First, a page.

Whether because of rising costs, an inability to consistently deliver product, or other factors, operators had to adapt. Clearly, there’s a nasty trickle-down effect when an operator drops a supplier.

And then there’s inflation. Interestingly, Shank calls what we’re seeing currently as “existential inflation.” Relating to consumers, this means their confidence is shaken in terms of spending.

Of course, this type of consumer perception manifests in several ways. For example, some guests cut down on visits. Others will cut down on ordering, skipping appetizers and desserts. Perhaps they have one less beer, glass of wine, or cocktail.

Also, some guests “trade down.” Meaning, there are consumers who opt for casual restaurants rather than fine dining. Or, they’ll move from fast-casual to QSR.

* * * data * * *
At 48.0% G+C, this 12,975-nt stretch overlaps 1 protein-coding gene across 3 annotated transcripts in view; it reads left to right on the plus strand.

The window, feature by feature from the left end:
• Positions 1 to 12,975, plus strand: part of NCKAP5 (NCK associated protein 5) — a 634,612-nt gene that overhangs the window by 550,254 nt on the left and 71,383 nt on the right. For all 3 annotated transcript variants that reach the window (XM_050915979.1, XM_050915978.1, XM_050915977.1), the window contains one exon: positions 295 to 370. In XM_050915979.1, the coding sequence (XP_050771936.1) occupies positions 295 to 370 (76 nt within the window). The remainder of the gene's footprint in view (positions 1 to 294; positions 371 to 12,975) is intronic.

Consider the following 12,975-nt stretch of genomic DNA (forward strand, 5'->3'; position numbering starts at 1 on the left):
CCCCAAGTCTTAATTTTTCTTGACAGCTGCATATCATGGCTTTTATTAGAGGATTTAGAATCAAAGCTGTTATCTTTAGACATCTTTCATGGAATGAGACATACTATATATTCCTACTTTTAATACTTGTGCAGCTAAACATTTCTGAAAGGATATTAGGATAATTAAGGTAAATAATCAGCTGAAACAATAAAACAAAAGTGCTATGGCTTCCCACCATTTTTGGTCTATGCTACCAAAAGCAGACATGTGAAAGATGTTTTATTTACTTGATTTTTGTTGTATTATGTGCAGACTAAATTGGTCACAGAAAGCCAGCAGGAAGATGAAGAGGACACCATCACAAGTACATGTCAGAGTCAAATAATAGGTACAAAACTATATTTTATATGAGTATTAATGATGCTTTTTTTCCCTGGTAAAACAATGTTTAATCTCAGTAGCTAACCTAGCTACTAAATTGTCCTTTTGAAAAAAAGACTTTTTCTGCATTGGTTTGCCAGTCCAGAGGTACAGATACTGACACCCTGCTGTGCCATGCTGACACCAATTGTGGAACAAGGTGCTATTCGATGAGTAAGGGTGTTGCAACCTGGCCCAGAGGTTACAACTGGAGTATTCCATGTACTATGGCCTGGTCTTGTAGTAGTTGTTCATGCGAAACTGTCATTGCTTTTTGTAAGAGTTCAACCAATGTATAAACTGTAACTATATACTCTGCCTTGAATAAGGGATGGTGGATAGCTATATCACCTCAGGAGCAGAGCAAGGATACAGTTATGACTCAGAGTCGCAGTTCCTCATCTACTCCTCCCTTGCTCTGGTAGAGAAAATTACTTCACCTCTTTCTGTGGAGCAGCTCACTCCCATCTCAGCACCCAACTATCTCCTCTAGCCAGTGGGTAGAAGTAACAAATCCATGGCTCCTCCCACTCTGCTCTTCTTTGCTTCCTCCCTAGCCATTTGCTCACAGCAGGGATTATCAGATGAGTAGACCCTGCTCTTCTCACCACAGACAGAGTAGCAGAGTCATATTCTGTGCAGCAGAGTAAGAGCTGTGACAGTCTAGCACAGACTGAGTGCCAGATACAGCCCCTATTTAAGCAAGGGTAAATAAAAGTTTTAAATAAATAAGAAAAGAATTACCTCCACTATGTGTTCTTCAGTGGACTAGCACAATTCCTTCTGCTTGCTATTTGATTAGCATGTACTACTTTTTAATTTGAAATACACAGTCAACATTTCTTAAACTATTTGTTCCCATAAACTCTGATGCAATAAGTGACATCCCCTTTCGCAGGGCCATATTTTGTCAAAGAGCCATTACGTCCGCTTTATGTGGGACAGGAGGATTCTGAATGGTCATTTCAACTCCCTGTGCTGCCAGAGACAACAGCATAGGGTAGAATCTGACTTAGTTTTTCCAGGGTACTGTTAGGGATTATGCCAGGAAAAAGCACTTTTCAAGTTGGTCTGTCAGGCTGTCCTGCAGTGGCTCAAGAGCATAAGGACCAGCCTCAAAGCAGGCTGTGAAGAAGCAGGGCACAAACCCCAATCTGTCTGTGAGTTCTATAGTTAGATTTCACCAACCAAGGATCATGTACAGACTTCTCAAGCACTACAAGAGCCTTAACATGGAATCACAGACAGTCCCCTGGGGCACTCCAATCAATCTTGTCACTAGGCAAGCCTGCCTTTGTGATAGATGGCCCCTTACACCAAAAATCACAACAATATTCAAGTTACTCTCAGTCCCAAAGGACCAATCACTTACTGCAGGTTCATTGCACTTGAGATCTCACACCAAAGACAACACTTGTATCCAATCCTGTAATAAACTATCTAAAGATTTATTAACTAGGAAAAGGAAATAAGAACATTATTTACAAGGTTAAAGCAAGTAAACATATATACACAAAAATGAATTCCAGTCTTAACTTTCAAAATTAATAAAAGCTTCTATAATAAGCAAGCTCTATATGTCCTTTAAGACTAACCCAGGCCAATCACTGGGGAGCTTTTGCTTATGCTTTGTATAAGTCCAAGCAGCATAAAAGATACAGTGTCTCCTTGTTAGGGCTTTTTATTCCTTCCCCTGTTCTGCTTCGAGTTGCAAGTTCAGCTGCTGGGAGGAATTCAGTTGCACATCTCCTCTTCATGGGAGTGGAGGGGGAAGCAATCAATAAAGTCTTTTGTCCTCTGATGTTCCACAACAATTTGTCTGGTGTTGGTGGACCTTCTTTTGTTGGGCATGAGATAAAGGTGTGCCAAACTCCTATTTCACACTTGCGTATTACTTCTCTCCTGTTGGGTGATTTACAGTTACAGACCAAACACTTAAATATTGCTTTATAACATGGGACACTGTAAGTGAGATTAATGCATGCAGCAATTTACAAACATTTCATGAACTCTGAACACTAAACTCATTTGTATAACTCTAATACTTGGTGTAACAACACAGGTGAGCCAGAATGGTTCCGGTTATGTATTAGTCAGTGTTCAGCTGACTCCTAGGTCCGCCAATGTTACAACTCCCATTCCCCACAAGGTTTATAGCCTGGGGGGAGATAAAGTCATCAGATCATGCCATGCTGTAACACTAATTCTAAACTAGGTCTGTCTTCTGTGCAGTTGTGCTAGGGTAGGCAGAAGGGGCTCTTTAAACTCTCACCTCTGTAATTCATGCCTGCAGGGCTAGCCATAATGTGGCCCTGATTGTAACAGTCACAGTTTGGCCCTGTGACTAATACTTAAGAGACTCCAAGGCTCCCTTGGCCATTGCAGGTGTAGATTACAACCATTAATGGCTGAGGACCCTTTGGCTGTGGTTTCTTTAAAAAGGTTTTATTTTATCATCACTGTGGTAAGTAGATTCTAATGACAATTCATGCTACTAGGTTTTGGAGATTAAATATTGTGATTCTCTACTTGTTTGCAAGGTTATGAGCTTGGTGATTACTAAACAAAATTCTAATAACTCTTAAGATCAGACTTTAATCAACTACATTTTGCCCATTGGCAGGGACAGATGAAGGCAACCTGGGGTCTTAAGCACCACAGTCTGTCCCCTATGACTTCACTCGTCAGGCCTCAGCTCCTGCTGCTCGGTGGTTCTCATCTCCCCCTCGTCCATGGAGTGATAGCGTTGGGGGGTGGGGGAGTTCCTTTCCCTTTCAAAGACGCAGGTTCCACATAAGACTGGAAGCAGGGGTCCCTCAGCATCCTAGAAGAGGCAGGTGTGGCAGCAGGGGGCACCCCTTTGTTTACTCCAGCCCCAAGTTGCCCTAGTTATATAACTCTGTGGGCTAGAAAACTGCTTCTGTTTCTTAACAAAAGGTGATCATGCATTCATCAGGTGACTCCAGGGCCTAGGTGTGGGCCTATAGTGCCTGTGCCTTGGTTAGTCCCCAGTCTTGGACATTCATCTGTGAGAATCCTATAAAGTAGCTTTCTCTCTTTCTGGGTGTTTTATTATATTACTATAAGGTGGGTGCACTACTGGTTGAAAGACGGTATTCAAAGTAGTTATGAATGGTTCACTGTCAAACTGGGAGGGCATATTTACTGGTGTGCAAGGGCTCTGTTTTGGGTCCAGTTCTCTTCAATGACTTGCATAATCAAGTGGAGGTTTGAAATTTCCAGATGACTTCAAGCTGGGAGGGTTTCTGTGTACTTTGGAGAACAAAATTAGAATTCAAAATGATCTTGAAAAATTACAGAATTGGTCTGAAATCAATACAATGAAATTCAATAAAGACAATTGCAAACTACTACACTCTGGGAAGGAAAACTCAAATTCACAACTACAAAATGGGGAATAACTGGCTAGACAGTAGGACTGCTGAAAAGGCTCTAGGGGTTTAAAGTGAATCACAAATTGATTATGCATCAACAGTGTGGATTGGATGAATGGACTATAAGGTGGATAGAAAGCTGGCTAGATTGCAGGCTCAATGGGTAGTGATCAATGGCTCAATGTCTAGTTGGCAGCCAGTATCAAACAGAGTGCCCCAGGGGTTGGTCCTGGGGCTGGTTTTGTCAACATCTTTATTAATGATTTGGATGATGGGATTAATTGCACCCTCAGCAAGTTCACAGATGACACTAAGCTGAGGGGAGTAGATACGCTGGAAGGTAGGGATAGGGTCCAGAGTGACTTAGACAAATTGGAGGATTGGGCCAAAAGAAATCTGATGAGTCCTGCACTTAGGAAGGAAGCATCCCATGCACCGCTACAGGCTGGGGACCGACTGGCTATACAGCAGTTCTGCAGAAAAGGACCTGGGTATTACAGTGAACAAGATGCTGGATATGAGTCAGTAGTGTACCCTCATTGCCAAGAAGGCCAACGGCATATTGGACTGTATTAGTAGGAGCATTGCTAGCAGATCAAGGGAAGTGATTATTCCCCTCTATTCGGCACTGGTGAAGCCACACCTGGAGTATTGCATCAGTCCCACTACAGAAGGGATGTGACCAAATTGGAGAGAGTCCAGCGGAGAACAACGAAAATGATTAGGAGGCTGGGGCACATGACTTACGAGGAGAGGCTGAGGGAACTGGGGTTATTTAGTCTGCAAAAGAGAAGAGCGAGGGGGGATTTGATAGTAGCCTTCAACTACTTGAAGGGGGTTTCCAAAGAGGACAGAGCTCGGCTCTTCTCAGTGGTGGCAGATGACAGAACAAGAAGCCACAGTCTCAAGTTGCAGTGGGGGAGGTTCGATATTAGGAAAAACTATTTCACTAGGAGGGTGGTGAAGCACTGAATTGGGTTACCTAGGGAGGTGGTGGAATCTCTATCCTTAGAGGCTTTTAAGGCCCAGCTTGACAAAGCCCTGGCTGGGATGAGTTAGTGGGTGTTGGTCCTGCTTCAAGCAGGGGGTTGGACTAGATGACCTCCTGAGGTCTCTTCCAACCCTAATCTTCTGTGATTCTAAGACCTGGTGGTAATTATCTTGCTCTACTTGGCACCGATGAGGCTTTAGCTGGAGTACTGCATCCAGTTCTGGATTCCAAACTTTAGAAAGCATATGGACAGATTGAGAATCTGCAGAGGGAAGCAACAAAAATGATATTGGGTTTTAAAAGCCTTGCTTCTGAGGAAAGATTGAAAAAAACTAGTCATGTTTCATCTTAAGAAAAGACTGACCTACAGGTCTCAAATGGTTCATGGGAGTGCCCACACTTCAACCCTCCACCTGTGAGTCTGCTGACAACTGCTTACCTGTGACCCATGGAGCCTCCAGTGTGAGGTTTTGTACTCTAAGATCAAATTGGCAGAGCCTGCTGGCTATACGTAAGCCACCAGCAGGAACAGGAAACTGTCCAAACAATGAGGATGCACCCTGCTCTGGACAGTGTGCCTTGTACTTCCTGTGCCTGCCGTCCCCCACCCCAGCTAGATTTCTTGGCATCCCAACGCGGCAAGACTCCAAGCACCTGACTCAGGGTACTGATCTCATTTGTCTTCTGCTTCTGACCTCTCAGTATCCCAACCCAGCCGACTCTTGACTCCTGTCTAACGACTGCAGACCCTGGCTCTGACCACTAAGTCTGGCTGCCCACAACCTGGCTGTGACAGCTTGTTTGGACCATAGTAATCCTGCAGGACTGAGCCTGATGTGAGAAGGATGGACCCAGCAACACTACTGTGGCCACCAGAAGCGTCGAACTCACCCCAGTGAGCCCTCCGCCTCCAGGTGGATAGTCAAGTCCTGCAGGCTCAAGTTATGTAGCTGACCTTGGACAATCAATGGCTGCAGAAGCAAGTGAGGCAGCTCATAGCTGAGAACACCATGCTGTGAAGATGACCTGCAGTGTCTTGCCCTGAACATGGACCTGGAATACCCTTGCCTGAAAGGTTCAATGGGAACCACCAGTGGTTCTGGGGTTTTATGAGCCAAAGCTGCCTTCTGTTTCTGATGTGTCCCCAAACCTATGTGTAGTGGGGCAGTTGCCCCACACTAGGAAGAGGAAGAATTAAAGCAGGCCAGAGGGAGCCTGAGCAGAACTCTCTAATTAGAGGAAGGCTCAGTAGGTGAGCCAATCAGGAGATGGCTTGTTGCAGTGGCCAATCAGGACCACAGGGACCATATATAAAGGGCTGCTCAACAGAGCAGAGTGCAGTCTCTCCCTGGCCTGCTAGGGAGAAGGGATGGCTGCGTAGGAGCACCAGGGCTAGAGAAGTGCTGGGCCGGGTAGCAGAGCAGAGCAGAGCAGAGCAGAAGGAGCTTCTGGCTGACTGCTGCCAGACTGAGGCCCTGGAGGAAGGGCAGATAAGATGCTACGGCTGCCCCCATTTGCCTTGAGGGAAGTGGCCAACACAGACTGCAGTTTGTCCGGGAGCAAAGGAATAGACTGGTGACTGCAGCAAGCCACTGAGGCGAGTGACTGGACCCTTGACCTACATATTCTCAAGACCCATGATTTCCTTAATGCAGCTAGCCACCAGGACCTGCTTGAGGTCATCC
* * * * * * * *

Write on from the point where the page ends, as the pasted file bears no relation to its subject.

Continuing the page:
Looking at the numbers, however, nearly 40 percent respondents to a Technomic survey say they’re visiting restaurants less. This makes sense, as 81 percent are concerned about how inflation will impact them personally.

On the operator side of inflation comes pricing. During Pawlak and Shank’s presentation, they used QSR dinner pricing as a real-world example.

According to Technomic, the tipping point for guest perception of good value is just $7. At only $10, consumers feel things are getting expensive.

As Pawlak and Shank pointed out, this is a problem. After all, the average price for dinner at a QSR is $10.08. That number may already be higher today.

Opportunities

Medicine taken, we can move to the good news.

First, Technomic predicts a strong Q3 this year. Additionally, they don’t expect double-digit year-over-year inflation.